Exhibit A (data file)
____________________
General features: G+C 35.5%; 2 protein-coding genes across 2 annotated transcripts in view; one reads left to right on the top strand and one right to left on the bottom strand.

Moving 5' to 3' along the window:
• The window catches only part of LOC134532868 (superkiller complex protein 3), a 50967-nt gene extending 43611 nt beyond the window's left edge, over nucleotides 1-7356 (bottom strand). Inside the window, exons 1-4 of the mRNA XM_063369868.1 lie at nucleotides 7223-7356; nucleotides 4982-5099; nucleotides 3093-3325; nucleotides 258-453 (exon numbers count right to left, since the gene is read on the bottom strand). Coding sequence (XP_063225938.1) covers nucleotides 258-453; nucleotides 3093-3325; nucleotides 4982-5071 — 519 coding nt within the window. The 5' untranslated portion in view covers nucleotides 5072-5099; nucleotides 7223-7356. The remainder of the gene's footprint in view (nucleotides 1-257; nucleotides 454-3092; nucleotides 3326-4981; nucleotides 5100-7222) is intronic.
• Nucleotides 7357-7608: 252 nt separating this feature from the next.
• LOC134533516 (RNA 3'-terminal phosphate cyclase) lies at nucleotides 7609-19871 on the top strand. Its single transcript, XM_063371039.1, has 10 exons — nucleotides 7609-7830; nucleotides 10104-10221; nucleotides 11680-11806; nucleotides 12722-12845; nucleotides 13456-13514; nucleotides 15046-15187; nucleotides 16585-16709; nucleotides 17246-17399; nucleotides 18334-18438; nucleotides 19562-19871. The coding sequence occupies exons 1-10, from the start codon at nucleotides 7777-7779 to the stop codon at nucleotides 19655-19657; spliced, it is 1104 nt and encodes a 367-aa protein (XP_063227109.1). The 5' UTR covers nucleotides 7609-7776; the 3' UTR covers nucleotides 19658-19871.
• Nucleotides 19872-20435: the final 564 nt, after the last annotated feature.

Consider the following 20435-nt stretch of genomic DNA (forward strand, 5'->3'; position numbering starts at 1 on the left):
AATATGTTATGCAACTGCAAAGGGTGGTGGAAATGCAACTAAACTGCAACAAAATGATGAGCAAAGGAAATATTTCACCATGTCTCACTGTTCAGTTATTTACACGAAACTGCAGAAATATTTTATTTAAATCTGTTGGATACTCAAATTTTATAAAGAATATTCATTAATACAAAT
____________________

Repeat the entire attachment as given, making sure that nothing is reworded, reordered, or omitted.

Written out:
General features: G+C 35.5%; 2 protein-coding genes across 2 annotated transcripts in view; one reads left to right on the top strand and one right to left on the bottom strand.

Moving 5' to 3' along the window:
• The window catches only part of LOC134532868 (superkiller complex protein 3), a 50967-nt gene extending 43611 nt beyond the window's left edge, over nucleotides 1-7356 (bottom strand). Inside the window, exons 1-4 of the mRNA XM_063369868.1 lie at nucleotides 7223-7356; nucleotides 4982-5099; nucleotides 3093-3325; nucleotides 258-453 (exon numbers count right to left, since the gene is read on the bottom strand). Coding sequence (XP_063225938.1) covers nucleotides 258-453; nucleotides 3093-3325; nucleotides 4982-5071 — 519 coding nt within the window. The 5' untranslated portion in view covers nucleotides 5072-5099; nucleotides 7223-7356. The remainder of the gene's footprint in view (nucleotides 1-257; nucleotides 454-3092; nucleotides 3326-4981; nucleotides 5100-7222) is intronic.
• Nucleotides 7357-7608: 252 nt separating this feature from the next.
• LOC134533516 (RNA 3'-terminal phosphate cyclase) lies at nucleotides 7609-19871 on the top strand. Its single transcript, XM_063371039.1, has 10 exons — nucleotides 7609-7830; nucleotides 10104-10221; nucleotides 11680-11806; nucleotides 12722-12845; nucleotides 13456-13514; nucleotides 15046-15187; nucleotides 16585-16709; nucleotides 17246-17399; nucleotides 18334-18438; nucleotides 19562-19871. The coding sequence occupies exons 1-10, from the start codon at nucleotides 7777-7779 to the stop codon at nucleotides 19655-19657; spliced, it is 1104 nt and encodes a 367-aa protein (XP_063227109.1). The 5' UTR covers nucleotides 7609-7776; the 3' UTR covers nucleotides 19658-19871.
• Nucleotides 19872-20435: the final 564 nt, after the last annotated feature.

Consider the following 20435-nt stretch of genomic DNA (forward strand, 5'->3'; position numbering starts at 1 on the left):
AATATGTTATGCAACTGCAAAGGGTGGTGGAAATGCAACTAAACTGCAACAAAATGATGAGCAAAGGAAATATTTCACCATGTCTCACTGTTCAGTTATTTACACGAAACTGCAGAAATATTTTATTTAAATCTGTTGGATACTCAAATTTTATAAAGAATATTCATTAATACAAAT